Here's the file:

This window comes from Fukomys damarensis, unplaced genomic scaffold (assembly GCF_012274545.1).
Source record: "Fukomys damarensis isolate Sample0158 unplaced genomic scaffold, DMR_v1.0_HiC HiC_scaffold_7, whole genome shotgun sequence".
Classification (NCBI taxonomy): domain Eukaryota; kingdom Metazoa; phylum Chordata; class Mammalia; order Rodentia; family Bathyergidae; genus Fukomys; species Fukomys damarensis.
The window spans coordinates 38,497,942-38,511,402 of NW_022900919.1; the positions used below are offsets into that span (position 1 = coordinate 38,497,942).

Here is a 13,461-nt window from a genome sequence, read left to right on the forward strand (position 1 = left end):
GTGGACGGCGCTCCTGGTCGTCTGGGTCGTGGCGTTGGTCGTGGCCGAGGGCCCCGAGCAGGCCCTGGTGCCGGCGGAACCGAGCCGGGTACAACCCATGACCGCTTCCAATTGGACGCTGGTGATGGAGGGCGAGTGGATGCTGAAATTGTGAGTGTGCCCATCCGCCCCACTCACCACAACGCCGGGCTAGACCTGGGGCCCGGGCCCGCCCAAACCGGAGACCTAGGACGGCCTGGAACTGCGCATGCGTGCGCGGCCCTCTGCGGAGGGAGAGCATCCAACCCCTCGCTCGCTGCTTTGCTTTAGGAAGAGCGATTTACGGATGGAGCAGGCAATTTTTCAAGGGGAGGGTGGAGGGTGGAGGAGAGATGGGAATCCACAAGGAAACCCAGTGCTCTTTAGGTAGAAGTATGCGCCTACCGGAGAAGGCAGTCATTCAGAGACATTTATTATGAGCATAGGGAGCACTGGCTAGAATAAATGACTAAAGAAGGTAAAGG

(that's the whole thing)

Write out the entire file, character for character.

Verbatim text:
This window comes from Fukomys damarensis, unplaced genomic scaffold (assembly GCF_012274545.1).
Source record: "Fukomys damarensis isolate Sample0158 unplaced genomic scaffold, DMR_v1.0_HiC HiC_scaffold_7, whole genome shotgun sequence".
Classification (NCBI taxonomy): domain Eukaryota; kingdom Metazoa; phylum Chordata; class Mammalia; order Rodentia; family Bathyergidae; genus Fukomys; species Fukomys damarensis.
The window spans coordinates 38,497,942-38,511,402 of NW_022900919.1; the positions used below are offsets into that span (position 1 = coordinate 38,497,942).

Here is a 13,461-nt window from a genome sequence, read left to right on the forward strand (position 1 = left end):
GTGGACGGCGCTCCTGGTCGTCTGGGTCGTGGCGTTGGTCGTGGCCGAGGGCCCCGAGCAGGCCCTGGTGCCGGCGGAACCGAGCCGGGTACAACCCATGACCGCTTCCAATTGGACGCTGGTGATGGAGGGCGAGTGGATGCTGAAATTGTGAGTGTGCCCATCCGCCCCACTCACCACAACGCCGGGCTAGACCTGGGGCCCGGGCCCGCCCAAACCGGAGACCTAGGACGGCCTGGAACTGCGCATGCGTGCGCGGCCCTCTGCGGAGGGAGAGCATCCAACCCCTCGCTCGCTGCTTTGCTTTAGGAAGAGCGATTTACGGATGGAGCAGGCAATTTTTCAAGGGGAGGGTGGAGGGTGGAGGAGAGATGGGAATCCACAAGGAAACCCAGTGCTCTTTAGGTAGAAGTATGCGCCTACCGGAGAAGGCAGTCATTCAGAGACATTTATTATGAGCATAGGGAGCACTGGCTAGAATAAATGACTAAAGAAGGTAAAGG